Brown rice is not only better for you, but it’s better for the environment than white rice too.
So what’s the difference?
Rice goes through a variety of processes before it’s ready for cooking. After harvesting, the seeds are run through a rice huller/husker for milling to remove the outer grain husks. After this process, you’re left with brown rice. Nice and simple.
To create white rice, there’s added steps. The germ and the inner husk (bran) is removed, the grain is then polished, usually using glucose or talc.
The crazy thing is that these added steps to turn brown rice to white remove nutrients that are sometimes then introduced back in via synthetic sources – this is called fortified white rice. The same type of thing happens in brown bread vs. white bread scenario.
The loss of nutrients is broad and substantial. Plain white rice has far less Vitamin E, Thiamin, Riboflavin, Niacin, Vitamin B6, Folacin, Potassium, Magnesium, Iron and over dozen other nutrients. Added to that, the dietary fiber contained in white rice is around a quarter of brown rice.
So, brown rice certainly appears to be more healthy, but where does the environmental benefit come from? It’s basically down to processing – the less processing of a food, the less energy required. There’s also the issue of the synthetic vitamins added back in – produced in laboratories and factories from a variety of chemicals; and these sorts of processes are well known for their negative impact on the environment.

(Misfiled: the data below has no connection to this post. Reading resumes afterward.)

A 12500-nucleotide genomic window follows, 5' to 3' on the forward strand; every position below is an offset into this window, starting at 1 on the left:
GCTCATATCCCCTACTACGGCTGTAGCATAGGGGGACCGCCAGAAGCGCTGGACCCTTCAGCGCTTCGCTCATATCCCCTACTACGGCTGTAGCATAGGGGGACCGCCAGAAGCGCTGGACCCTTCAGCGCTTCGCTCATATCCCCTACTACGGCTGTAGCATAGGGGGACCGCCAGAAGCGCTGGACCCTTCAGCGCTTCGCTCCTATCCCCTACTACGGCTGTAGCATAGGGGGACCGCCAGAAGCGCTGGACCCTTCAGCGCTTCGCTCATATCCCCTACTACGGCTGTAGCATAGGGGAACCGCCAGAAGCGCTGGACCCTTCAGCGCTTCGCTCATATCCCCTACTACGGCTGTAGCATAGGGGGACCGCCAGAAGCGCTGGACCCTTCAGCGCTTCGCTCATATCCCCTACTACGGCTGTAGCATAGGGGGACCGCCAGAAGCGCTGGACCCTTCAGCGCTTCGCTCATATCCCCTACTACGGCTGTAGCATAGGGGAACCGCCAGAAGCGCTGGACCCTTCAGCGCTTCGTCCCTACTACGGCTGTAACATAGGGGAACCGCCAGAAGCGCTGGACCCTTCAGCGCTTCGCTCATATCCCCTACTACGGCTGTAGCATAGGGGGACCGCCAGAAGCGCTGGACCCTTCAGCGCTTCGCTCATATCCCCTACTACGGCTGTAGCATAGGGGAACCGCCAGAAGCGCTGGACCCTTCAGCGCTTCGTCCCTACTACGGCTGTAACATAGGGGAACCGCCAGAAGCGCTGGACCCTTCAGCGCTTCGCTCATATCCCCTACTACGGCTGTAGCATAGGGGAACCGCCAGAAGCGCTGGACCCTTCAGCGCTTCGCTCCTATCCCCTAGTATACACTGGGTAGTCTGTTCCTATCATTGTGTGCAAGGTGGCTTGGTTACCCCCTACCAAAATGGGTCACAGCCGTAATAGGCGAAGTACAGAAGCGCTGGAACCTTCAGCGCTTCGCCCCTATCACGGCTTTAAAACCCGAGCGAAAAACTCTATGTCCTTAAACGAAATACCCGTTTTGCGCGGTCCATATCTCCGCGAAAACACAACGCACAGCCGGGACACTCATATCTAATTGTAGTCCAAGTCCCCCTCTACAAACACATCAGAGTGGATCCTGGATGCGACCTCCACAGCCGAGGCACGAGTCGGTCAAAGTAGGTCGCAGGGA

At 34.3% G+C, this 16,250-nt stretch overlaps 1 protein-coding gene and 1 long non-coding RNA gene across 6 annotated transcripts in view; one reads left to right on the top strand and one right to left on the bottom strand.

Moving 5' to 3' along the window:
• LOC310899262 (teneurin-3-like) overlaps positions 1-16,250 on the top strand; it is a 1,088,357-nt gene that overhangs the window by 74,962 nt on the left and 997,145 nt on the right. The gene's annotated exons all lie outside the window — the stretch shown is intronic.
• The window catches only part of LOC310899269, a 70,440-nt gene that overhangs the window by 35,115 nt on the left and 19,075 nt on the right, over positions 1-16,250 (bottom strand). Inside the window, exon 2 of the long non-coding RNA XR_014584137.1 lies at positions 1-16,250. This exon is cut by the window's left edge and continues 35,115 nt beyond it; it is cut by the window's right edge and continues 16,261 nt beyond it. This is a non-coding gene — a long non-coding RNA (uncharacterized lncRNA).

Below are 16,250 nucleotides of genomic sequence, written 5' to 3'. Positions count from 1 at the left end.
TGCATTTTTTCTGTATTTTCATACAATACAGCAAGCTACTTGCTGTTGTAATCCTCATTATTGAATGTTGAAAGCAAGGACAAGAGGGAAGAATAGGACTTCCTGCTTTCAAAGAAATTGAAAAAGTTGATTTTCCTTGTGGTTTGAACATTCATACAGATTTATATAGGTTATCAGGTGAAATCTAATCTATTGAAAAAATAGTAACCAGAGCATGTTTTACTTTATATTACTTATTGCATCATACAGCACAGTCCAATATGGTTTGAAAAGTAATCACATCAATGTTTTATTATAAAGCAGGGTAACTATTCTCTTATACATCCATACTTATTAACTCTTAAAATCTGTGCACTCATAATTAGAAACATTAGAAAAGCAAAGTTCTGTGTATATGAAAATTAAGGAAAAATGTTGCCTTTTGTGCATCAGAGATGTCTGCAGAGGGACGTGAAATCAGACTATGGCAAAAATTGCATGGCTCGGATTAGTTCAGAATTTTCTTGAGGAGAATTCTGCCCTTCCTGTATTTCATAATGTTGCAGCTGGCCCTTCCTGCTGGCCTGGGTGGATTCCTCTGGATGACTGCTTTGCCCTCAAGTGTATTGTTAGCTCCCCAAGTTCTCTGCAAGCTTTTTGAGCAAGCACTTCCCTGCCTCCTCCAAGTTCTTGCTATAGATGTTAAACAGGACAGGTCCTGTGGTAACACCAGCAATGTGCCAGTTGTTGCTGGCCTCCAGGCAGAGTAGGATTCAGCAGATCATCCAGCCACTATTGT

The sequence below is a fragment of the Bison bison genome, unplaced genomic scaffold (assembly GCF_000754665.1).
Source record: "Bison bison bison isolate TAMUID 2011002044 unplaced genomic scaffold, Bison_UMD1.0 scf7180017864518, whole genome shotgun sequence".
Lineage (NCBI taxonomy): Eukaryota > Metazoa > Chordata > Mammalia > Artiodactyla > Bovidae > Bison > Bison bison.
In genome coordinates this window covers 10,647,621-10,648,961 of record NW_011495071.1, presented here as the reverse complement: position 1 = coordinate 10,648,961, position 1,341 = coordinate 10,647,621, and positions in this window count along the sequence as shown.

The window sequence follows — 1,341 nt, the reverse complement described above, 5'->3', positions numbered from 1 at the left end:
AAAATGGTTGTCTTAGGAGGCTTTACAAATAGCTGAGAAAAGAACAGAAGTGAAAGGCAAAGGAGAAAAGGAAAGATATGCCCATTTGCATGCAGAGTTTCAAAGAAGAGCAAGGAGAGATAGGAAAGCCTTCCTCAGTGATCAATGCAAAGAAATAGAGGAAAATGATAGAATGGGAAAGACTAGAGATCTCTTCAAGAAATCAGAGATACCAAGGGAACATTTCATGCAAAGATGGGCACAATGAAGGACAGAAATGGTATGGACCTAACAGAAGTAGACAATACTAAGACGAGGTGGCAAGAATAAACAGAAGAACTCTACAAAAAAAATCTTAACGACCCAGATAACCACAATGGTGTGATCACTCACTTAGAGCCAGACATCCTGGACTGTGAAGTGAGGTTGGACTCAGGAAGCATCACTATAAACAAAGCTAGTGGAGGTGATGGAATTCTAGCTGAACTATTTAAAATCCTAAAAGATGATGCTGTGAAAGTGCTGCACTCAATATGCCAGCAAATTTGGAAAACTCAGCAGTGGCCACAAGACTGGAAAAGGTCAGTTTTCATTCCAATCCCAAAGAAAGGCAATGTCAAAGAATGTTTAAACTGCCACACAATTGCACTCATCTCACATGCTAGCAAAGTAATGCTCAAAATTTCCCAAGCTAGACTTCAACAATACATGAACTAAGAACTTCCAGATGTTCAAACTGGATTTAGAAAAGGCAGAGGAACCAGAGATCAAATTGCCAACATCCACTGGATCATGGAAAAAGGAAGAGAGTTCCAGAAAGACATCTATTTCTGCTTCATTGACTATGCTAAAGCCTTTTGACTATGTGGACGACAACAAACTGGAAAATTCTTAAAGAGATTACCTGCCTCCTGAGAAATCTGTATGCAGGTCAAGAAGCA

If you’re accustomed to white rice, making the switch to brown suddenly can cause a taste bud rebellion – it certainly did for me. It’s somewhat of an acquired taste for many people. I suggest adding extra sauces to mask the “wilder” taste of brown rice for a while to allow your tastes to adjust. Once you’ve acquired a taste for brown rice, it’s likely you’ll never go back to white.
When you buy rice, because it keeps so well, try and buy in quantity to save on packaging. The rice we buy comes in cloth bags which we’ve put to very good use after finishing the contents.
Added notes: A couple of readers have pointed out (thanks by the way!) that uncooked brown rice doesn’t keep for as long as white rice. Stored in an airtight container, I’m told brown rice will keep fresh for about six months.
Brown rice does take a little longer to cook than white rice, but the time isn’t much longer if you pre-soak the rice for a while and cook using the absorption method. This is where you use less water and cover the pot, leaving very little excess water left by the time the rice has cooked – the steam generated using this method also helps speed up the cooking process.